There is a book by John Vigor, Twenty Boats you can Sail anywhere, or something like that. Anyway any of the boats in that book in good shape can take you anywhere. 30K is plenty if you look carefully and are frugual.

A guy locally here is thinking of parting with a Bristol 27. A great boat that will take you anywhere. I think he want s $7000 or so. This is not the most spacious or comfortable. What is it? It is safe, seaworthy and will carry you to many new adventures with your wife and your current savings. Life is too short to wait!

Good Luck
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Old 11-11-2012, 19:29   #7
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Re: Advice

Jan,

Thank you for the response. I will most definitely look into this book. Let me ask you this: We are currently living in the middle of the U.S.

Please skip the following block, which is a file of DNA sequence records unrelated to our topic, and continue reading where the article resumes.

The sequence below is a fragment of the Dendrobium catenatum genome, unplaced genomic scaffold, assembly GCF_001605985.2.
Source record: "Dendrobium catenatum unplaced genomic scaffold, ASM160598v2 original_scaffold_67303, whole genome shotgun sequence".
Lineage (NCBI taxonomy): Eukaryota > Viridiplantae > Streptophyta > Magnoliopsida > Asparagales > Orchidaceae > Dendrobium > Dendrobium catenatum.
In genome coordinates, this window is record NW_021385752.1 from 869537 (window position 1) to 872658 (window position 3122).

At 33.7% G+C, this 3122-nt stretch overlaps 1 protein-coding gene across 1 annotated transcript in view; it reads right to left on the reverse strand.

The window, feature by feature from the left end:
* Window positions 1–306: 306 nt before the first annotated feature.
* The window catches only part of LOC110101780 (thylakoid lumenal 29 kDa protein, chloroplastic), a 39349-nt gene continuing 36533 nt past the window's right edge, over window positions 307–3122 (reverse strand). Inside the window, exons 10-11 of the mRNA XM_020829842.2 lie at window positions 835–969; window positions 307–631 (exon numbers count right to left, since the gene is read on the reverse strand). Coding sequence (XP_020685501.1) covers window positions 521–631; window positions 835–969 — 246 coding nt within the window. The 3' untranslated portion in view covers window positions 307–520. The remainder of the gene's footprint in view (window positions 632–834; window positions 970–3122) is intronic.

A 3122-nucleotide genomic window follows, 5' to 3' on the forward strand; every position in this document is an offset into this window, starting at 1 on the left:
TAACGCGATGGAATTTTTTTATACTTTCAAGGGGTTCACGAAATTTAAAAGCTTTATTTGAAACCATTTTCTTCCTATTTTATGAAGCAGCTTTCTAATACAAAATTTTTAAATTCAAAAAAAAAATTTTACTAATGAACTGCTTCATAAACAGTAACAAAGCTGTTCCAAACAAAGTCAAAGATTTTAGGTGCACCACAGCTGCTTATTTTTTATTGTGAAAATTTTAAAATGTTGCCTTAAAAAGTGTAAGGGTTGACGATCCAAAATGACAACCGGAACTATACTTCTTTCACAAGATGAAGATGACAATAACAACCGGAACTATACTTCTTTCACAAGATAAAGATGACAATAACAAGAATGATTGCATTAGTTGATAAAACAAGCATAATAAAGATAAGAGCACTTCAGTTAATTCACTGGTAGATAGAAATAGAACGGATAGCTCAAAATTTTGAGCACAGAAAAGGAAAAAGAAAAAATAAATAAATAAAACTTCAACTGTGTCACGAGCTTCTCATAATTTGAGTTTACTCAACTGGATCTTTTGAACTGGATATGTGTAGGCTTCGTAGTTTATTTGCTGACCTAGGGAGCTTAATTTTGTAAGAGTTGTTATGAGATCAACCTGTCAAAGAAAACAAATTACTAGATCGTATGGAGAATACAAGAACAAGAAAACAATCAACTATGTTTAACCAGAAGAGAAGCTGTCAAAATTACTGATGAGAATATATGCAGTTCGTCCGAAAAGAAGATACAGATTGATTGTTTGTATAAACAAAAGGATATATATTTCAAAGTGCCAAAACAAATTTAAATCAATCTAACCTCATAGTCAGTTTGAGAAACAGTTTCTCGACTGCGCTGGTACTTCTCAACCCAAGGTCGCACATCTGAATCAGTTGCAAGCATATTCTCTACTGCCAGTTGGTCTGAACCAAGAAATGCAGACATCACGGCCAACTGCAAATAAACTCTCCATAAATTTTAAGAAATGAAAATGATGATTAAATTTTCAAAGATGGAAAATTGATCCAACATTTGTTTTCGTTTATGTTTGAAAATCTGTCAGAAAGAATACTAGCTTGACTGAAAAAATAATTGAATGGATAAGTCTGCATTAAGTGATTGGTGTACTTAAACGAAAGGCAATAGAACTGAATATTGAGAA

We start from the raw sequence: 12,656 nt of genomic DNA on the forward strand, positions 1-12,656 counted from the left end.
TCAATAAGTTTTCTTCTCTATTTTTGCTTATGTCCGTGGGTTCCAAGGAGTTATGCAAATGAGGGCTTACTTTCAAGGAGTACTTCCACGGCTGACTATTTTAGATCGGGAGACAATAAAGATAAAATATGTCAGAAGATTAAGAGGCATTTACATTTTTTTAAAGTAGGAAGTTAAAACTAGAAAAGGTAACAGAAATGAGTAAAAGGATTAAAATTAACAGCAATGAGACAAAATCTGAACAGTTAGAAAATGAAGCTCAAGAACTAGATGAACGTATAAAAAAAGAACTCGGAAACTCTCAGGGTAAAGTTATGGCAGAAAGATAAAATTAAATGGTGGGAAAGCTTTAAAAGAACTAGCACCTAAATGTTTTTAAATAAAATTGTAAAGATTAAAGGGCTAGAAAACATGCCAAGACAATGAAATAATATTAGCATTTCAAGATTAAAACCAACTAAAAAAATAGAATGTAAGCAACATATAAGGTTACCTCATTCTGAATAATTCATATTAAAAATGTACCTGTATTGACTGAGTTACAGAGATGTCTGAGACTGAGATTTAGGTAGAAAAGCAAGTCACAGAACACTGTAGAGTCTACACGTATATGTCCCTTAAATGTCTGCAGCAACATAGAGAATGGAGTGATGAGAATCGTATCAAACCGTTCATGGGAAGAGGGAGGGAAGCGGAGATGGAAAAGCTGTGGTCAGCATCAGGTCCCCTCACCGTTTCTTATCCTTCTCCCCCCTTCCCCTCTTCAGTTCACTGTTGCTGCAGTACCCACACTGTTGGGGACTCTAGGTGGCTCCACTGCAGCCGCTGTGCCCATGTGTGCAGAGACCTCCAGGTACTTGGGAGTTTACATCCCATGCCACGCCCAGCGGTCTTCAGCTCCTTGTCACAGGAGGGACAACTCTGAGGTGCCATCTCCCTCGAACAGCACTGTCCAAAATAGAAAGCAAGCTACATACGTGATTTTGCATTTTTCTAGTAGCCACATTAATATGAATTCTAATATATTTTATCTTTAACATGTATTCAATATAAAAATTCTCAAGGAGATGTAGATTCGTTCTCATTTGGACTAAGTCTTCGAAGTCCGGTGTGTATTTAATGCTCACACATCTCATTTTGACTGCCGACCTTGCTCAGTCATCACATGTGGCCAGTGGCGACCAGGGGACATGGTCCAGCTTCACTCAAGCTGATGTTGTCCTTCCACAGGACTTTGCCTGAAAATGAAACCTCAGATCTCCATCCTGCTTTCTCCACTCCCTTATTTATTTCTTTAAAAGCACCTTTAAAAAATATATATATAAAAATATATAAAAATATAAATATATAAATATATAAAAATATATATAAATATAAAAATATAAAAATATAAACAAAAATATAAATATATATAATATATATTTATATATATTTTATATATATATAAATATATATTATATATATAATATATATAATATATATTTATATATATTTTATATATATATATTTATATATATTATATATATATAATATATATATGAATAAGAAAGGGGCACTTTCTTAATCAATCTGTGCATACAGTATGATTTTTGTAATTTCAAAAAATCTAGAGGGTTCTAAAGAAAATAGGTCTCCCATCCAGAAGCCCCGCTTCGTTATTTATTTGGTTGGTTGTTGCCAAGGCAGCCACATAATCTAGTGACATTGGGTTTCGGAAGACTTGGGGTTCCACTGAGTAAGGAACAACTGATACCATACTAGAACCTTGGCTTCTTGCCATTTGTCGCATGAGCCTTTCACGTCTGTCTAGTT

We are considering first moving to some place on the coast, maybe Houston, and living on the boat for some time as we get used to it. That way we could continue earning some money, and we could also become a bit handier.

How long would it take for someone to acquire the skills necessary to be considered "handy?"

How much of a budget is considered not modest?

We want to continue earning money during our travels, but are still discussing how we would go about this.
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Old 11-11-2012, 19:30   #8
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Re: Advice

Let me also mention that we have another 6 months of rent, which means we have at least 6 months before we completely commit.
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Old 11-11-2012, 19:37   #9
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Re: Advice

Unless you have a job prospect in Houston I would choose a coastal area with a larger yachting population. More boats equals more prospects for finding a good used cruising boat. Check out SE US or So. Cal to find a good small boat. Houston has fewer boats and thus you'll have a harder time getting to a good boat.
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Old 11-11-2012, 19:38   #10